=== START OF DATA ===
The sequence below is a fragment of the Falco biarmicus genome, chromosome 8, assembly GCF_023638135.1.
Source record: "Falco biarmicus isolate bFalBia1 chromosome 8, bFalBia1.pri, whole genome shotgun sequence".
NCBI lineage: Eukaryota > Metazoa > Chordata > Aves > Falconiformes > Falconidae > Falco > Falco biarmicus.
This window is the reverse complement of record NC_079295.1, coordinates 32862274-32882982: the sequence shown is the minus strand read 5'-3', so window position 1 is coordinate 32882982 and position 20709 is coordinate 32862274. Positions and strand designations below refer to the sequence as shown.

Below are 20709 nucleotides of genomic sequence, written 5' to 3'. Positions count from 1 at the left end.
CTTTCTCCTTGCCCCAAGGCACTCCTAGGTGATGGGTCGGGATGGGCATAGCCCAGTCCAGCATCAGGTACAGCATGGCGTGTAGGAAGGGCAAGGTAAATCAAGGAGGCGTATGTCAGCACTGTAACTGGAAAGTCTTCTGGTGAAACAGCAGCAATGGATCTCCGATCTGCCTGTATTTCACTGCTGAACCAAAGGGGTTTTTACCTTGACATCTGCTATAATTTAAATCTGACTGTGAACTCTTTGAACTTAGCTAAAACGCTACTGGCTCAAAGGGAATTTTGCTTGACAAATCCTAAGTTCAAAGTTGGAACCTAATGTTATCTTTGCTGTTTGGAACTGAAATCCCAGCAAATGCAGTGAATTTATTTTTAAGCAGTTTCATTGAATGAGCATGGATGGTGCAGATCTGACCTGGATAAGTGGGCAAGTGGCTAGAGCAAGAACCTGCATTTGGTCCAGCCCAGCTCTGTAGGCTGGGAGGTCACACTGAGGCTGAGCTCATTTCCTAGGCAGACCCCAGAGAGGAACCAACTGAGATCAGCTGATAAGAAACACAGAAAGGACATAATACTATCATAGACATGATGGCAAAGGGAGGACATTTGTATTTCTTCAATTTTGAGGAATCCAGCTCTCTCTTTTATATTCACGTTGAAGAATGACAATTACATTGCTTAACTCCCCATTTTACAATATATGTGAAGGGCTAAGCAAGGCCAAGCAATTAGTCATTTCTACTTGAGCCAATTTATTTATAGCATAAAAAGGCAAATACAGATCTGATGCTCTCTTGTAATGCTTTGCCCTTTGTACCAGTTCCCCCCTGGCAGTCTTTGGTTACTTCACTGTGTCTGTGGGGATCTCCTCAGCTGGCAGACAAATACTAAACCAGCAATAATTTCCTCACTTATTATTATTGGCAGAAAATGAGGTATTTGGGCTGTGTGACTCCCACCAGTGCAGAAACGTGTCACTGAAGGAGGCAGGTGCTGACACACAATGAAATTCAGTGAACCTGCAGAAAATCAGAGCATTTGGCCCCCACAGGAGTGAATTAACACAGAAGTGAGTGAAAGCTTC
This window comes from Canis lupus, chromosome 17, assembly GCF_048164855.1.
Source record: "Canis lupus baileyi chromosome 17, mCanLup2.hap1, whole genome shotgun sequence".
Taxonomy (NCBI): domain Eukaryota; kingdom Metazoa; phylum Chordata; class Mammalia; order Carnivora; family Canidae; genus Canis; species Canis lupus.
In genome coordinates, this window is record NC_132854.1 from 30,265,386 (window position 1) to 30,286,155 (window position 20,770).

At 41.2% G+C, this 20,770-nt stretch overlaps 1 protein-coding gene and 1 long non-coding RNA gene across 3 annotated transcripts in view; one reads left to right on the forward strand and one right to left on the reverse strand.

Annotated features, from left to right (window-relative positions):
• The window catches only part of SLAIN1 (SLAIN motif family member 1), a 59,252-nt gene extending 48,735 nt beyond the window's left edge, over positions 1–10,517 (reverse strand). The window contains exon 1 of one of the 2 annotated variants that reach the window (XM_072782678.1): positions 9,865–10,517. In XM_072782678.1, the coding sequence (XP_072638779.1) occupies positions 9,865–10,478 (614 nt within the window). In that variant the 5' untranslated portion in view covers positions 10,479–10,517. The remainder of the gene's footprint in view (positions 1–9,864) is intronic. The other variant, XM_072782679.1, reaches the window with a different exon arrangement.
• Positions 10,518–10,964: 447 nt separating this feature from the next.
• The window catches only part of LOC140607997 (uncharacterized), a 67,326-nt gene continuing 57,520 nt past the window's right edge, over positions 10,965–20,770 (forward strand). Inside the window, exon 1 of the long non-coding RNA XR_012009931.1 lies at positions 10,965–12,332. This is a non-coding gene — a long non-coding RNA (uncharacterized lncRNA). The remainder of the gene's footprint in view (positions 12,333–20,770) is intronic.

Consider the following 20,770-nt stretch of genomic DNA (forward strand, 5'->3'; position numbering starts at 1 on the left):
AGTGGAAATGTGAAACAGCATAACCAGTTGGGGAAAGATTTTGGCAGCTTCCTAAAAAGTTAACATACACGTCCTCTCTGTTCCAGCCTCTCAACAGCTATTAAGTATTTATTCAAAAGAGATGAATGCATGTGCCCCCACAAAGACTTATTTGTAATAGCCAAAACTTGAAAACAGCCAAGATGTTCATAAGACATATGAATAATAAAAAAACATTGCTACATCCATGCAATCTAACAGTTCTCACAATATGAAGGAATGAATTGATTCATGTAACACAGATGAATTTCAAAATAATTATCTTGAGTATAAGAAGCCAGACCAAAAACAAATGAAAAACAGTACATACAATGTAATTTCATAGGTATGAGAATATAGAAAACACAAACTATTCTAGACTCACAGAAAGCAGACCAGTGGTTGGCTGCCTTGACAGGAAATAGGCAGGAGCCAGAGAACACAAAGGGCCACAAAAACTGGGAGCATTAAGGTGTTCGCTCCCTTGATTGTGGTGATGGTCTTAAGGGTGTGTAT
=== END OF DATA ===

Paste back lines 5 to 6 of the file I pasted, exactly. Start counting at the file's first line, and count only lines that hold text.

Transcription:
Below are 20709 nucleotides of genomic sequence, written 5' to 3'. Positions count from 1 at the left end.
CTTTCTCCTTGCCCCAAGGCACTCCTAGGTGATGGGTCGGGATGGGCATAGCCCAGTCCAGCATCAGGTACAGCATGGCGTGTAGGAAGGGCAAGGTAAATCAAGGAGGCGTATGTCAGCACTGTAACTGGAAAGTCTTCTGGTGAAACAGCAGCAATGGATCTCCGATCTGCCTGTATTTCACTGCTGAACCAAAGGGGTTTTTACCTTGACATCTGCTATAATTTAAATCTGACTGTGAACTCTTTGAACTTAGCTAAAACGCTACTGGCTCAAAGGGAATTTTGCTTGACAAATCCTAAGTTCAAAGTTGGAACCTAATGTTATCTTTGCTGTTTGGAACTGAAATCCCAGCAAATGCAGTGAATTTATTTTTAAGCAGTTTCATTGAATGAGCATGGATGGTGCAGATCTGACCTGGATAAGTGGGCAAGTGGCTAGAGCAAGAACCTGCATTTGGTCCAGCCCAGCTCTGTAGGCTGGGAGGTCACACTGAGGCTGAGCTCATTTCCTAGGCAGACCCCAGAGAGGAACCAACTGAGATCAGCTGATAAGAAACACAGAAAGGACATAATACTATCATAGACATGATGGCAAAGGGAGGACATTTGTATTTCTTCAATTTTGAGGAATCCAGCTCTCTCTTTTATATTCACGTTGAAGAATGACAATTACATTGCTTAACTCCCCATTTTACAATATATGTGAAGGGCTAAGCAAGGCCAAGCAATTAGTCATTTCTACTTGAGCCAATTTATTTATAGCATAAAAAGGCAAATACAGATCTGATGCTCTCTTGTAATGCTTTGCCCTTTGTACCAGTTCCCCCCTGGCAGTCTTTGGTTACTTCACTGTGTCTGTGGGGATCTCCTCAGCTGGCAGACAAATACTAAACCAGCAATAATTTCCTCACTTATTATTATTGGCAGAAAATGAGGTATTTGGGCTGTGTGACTCCCACCAGTGCAGAAACGTGTCACTGAAGGAGGCAGGTGCTGACACACAATGAAATTCAGTGAACCTGCAGAAAATCAGAGCATTTGGCCCCCACAGGAGTGAATTAACACAGAAGTGAGTGAAAGCTTC